The “Blasdel Barn” is indeed an icon of the Flathead Valley. It’s located within the Blasdel Waterfowl Production Area along North Somers Road in Somers. And while it is often visited, and often photographed, the history of the barn may seem unfamiliar to some.
The barn was built in 1908 by Frank W. Porter, a pioneer settler of the Flathead Valley and a successful businessman. At any given time, Porter may have owned several hundred acres, farms, ranches and town lots just the same. Indeed, development of Northwest Montana in the early 1900s likely had something to do with Porter’s work as logger, real estate investor, or rancher.
Porter made his home near Kila and kept this Somers ranch as well. On Aug. 29, 1908, Porter hosted an “old-fashioned” hoedown to inaugurate “the largest barn in the Flathead Valley.” Folks came from all over to celebrate as the barn was not just a symbol of Porter’s success and wealth, but a sign of the prosperity of the valley itself.
Aside from pioneering triumph, the barn is also unfortunately the site of tragedy. Just beyond where the old gate once stood, Frank Porter’s brother, James Porter, suffered an accident on Aug. 30, 1921. James was seated behind a team of horses driven by ranch hand Horace Haddow.
Much like a tragic metaphor of the era, a passing automobile startled the horses – and they bolted recklessly. Haddow did all he could to take control, but the runaway carriage slammed into a fence post. James was thrown and suffered terrible injuries. He was taken to the Sisters’ Hospital in Kalispell, where he succumbed to his wounds a few days later.
Despite the early significance of the barn with the Porter Family, it is commonly known by the name of its more recent, former owners: Jesse and Ethel Blasdel. The Blasdels purchased the ranch in 1945 and later sold it to the Creston Fish & Wildlife Service in 1987.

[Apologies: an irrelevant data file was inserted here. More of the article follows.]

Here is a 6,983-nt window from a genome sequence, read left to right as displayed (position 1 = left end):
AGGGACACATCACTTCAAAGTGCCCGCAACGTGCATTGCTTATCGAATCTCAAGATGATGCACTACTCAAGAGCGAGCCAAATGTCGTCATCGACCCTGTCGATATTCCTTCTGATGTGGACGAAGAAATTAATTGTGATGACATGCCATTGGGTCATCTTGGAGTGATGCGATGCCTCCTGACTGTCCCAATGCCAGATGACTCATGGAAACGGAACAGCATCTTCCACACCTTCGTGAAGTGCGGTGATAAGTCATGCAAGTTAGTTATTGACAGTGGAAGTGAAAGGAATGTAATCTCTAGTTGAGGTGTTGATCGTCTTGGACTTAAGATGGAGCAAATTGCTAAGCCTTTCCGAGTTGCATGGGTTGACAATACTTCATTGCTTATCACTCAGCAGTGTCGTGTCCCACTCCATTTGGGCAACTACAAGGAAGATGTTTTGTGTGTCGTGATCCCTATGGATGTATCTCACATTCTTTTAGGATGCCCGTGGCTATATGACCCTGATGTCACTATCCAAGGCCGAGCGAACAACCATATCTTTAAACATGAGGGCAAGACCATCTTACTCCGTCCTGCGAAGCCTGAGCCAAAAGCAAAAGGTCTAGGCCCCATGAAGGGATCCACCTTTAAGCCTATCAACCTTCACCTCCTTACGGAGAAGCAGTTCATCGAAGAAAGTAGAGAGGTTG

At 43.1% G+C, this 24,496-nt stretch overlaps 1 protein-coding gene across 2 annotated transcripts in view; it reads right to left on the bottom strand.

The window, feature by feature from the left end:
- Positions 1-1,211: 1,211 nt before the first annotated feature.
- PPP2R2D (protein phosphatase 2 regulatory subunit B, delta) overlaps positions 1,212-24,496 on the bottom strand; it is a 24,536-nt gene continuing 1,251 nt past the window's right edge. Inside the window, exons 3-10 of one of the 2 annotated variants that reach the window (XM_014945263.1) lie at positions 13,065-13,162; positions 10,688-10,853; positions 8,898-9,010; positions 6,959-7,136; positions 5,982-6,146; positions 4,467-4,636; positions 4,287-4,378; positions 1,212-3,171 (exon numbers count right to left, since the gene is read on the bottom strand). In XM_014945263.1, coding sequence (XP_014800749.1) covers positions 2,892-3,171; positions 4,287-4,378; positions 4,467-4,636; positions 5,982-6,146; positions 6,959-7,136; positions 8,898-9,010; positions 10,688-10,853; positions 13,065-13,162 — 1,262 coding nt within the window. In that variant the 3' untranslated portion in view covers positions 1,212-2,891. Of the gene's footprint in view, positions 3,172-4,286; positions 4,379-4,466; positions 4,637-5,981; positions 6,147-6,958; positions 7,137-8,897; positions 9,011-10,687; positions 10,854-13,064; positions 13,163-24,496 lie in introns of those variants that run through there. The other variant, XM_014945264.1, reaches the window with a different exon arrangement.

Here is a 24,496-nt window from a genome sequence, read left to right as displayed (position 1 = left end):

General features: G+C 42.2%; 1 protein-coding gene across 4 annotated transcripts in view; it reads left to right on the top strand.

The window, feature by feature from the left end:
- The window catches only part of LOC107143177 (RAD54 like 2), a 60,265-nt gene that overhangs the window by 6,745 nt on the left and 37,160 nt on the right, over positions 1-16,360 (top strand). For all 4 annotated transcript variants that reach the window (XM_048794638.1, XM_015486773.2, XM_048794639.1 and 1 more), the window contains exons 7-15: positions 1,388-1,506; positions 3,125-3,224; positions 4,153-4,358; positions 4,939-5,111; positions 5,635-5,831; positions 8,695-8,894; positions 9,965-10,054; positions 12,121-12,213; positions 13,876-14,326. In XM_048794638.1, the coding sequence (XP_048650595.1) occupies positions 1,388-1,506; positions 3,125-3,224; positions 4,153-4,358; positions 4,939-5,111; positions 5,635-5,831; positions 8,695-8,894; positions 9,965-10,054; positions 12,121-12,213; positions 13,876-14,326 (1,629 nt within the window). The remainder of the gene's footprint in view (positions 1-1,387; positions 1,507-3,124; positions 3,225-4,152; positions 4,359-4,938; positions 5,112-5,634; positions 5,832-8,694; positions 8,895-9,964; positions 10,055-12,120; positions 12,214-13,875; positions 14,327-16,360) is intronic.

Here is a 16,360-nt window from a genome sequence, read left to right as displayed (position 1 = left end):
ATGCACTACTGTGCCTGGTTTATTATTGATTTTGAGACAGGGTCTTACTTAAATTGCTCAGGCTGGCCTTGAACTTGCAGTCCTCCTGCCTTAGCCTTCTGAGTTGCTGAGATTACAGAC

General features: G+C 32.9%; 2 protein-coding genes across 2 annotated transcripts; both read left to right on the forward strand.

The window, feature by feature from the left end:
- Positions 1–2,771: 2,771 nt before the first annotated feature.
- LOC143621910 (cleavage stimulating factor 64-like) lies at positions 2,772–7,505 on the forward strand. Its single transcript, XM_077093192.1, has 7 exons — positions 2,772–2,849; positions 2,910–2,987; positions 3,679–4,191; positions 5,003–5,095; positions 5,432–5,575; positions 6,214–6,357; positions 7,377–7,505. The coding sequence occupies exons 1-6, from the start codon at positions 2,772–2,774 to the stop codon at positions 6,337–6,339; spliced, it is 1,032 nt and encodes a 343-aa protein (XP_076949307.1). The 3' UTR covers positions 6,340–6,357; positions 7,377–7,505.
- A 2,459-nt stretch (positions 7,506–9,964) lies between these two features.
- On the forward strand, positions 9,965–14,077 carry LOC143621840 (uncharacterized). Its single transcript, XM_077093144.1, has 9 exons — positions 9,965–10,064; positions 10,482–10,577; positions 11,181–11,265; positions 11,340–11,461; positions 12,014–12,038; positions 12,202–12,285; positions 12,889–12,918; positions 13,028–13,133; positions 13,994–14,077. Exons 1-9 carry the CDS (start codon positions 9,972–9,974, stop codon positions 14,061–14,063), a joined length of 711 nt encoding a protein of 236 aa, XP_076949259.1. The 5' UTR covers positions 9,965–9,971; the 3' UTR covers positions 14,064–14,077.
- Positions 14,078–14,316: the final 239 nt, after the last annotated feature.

Fortunately, the barn has been chiefly used as a horse/hay barn. Few modifications have been made and many original and unique features remain (although they are quickly succumbing to the elements).
For example, the barn has a massive gambrel roof with cedar shingles and two, eight-feet-tall cupolas (most barns in the Flathead Valley have much shorter ones; but Porter was from Wisconsin where such cupolas were more commonplace).
The center drive used for horses, carriages, and farm machinery runs the width of the barn (center drives typically run the length of a barn; not the width).
Likewise, the “crow’s beaks” – the pointed roof extensions that suspend the hay carrier track – are located at the north/south ends (but without the typical center drive doors below).
Also, most of the timber for the barn’s post-and-beam structure were squared from single tree (something Porter, an accomplished logger could easily accomplish). The framing is joined by trunnels, splices and notches (of a style that was common until the 1880s). Mortise-and-tenon joints and planks cut from the same tree and “page-booked” side-by-side are also common.
Together, these aspects make the barn unique for the Flathead Valley, and western Montana in general. But regrettably, the Porter Ranch Barn is in desperate need of restoration. And it’s unlikely to remain intact another few years, let alone another generation in its present condition.
So, appreciate it while you can.
(If you visit the Porter Ranch/Blasdel Barn, please respectfully mind the “area closed” signs around the perimeter of the barn).
Jaix Chaix appreciates history and architecture. Share ideas and facts with him at email@example.com or at facebook.com/flatheadvalleylandmarks. He is teaching another “Historic Homes of Kalispell” course at FVCC this fall, and guiding “cemetery walks” at the Conrad Memorial and Demersville cemeteries.
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